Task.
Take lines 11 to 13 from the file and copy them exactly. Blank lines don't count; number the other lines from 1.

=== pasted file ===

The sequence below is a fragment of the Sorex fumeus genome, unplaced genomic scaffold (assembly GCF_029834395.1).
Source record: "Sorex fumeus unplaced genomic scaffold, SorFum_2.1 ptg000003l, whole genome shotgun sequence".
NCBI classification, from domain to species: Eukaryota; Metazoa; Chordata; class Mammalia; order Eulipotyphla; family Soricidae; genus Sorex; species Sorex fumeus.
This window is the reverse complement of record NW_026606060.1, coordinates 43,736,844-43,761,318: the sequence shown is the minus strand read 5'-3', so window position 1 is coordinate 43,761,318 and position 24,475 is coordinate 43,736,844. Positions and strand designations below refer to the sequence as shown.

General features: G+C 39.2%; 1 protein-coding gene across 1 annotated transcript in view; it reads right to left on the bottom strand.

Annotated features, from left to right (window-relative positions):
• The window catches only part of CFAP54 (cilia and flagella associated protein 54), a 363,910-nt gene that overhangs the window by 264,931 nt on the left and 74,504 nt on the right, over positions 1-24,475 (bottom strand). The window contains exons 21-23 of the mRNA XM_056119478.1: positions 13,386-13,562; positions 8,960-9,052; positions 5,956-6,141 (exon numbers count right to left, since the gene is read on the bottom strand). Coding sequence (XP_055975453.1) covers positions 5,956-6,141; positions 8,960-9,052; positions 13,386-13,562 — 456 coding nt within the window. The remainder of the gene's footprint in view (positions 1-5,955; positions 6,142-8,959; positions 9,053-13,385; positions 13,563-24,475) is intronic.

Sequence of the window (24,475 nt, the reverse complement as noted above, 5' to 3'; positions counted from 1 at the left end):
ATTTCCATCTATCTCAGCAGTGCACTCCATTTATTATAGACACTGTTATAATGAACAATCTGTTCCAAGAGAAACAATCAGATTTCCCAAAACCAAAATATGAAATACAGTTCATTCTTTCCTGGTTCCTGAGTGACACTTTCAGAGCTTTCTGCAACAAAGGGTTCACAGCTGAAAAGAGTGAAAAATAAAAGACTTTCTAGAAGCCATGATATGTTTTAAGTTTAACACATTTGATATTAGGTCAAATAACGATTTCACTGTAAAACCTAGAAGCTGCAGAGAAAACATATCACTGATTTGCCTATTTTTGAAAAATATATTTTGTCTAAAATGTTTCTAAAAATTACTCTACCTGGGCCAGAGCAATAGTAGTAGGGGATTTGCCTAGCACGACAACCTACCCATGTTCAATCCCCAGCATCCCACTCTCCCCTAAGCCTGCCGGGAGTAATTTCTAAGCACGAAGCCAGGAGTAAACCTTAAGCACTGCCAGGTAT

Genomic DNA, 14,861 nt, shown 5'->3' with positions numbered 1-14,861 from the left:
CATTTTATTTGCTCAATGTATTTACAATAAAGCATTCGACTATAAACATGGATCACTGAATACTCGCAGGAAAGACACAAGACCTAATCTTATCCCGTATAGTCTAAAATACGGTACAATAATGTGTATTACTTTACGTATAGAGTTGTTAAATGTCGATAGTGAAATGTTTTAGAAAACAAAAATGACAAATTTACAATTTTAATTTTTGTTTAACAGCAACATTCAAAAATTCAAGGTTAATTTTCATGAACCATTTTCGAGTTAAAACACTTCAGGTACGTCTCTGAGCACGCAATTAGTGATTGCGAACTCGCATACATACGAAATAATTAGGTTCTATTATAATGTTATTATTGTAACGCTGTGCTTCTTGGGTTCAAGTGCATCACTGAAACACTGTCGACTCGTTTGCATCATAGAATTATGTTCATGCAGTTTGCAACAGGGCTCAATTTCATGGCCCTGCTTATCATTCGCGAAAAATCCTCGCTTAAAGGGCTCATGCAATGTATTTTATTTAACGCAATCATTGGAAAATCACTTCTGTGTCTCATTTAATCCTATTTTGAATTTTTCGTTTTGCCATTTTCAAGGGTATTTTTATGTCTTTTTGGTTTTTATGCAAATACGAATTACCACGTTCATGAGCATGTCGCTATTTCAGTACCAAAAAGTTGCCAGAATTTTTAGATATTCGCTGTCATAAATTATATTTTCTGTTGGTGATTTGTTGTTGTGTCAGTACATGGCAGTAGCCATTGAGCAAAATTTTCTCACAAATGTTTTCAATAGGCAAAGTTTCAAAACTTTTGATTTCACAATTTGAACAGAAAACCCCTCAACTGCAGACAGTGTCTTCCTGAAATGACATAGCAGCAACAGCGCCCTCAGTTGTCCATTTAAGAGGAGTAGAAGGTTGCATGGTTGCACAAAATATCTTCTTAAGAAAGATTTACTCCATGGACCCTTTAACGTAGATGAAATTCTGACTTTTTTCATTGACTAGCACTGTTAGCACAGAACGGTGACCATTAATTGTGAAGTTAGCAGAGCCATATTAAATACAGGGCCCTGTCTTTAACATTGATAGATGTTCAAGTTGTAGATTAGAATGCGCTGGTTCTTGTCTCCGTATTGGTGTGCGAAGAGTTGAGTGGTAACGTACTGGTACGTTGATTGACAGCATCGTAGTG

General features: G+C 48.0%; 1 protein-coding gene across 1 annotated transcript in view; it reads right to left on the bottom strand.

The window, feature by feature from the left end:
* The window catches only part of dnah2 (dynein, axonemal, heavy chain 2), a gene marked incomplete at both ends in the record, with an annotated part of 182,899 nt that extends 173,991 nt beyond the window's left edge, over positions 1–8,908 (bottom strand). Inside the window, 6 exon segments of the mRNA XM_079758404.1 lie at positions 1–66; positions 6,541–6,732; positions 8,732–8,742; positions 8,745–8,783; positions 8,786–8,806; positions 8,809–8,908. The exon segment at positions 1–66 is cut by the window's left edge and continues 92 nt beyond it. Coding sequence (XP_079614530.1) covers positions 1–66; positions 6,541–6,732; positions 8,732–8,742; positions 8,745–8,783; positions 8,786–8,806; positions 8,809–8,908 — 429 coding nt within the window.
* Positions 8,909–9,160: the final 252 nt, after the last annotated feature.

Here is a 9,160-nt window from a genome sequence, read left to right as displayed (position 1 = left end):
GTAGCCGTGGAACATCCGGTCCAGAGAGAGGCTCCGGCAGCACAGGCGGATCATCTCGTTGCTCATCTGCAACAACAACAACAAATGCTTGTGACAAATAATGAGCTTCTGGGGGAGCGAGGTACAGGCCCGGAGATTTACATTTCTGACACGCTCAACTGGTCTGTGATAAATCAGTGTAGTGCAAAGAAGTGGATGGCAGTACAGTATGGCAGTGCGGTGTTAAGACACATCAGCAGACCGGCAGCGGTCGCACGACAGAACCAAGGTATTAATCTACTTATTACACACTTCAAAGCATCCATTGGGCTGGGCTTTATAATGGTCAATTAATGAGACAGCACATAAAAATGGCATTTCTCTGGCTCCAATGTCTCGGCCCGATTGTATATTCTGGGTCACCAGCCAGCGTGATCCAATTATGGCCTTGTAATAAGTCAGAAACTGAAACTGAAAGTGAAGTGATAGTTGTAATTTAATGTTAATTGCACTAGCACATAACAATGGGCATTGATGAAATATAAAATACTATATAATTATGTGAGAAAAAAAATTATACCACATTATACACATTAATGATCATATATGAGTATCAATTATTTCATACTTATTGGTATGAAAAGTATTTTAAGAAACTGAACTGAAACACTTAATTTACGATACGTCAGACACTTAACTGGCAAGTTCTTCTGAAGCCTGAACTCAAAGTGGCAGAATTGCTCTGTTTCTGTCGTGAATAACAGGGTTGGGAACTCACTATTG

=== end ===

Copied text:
CATTTTATTTGCTCAATGTATTTACAATAAAGCATTCGACTATAAACATGGATCACTGAATACTCGCAGGAAAGACACAAGACCTAATCTTATCCCGTATAGTCTAAAATACGGTACAATAATGTGTATTACTTTACGTATAGAGTTGTTAAATGTCGATAGTGAAATGTTTTAGAAAACAAAAATGACAAATTTACAATTTTAATTTTTGTTTAACAGCAACATTCAAAAATTCAAGGTTAATTTTCATGAACCATTTTCGAGTTAAAACACTTCAGGTACGTCTCTGAGCACGCAATTAGTGATTGCGAACTCGCATACATACGAAATAATTAGGTTCTATTATAATGTTATTATTGTAACGCTGTGCTTCTTGGGTTCAAGTGCATCACTGAAACACTGTCGACTCGTTTGCATCATAGAATTATGTTCATGCAGTTTGCAACAGGGCTCAATTTCATGGCCCTGCTTATCATTCGCGAAAAATCCTCGCTTAAAGGGCTCATGCAATGTATTTTATTTAACGCAATCATTGGAAAATCACTTCTGTGTCTCATTTAATCCTATTTTGAATTTTTCGTTTTGCCATTTTCAAGGGTATTTTTATGTCTTTTTGGTTTTTATGCAAATACGAATTACCACGTTCATGAGCATGTCGCTATTTCAGTACCAAAAAGTTGCCAGAATTTTTAGATATTCGCTGTCATAAATTATATTTTCTGTTGGTGATTTGTTGTTGTGTCAGTACATGGCAGTAGCCATTGAGCAAAATTTTCTCACAAATGTTTTCAATAGGCAAAGTTTCAAAACTTTTGATTTCACAATTTGAACAGAAAACCCCTCAACTGCAGACAGTGTCTTCCTGAAATGACATAGCAGCAACAGCGCCCTCAGTTGTCCATTTAAGAGGAGTAGAAGGTTGCATGGTTGCACAAAATATCTTCTTAAGAAAGATTTACTCCATGGACCCTTTAACGTAGATGAAATTCTGACTTTTTTCATTGACTAGCACTGTTAGCACAGAACGGTGACCATTAATTGTGAAGTTAGCAGAGCCATATTAAATACAGGGCCCTGTCTTTAACATTGATAGATGTTCAAGTTGTAGATTAGAATGCGCTGGTTCTTGTCTCCGTATTGGTGTGCGAAGAGTTGAGTGGTAACGTACTGGTACGTTGATTGACAGCATCGTAGTG

General features: G+C 48.0%; 1 protein-coding gene across 1 annotated transcript in view; it reads right to left on the bottom strand.

The window, feature by feature from the left end: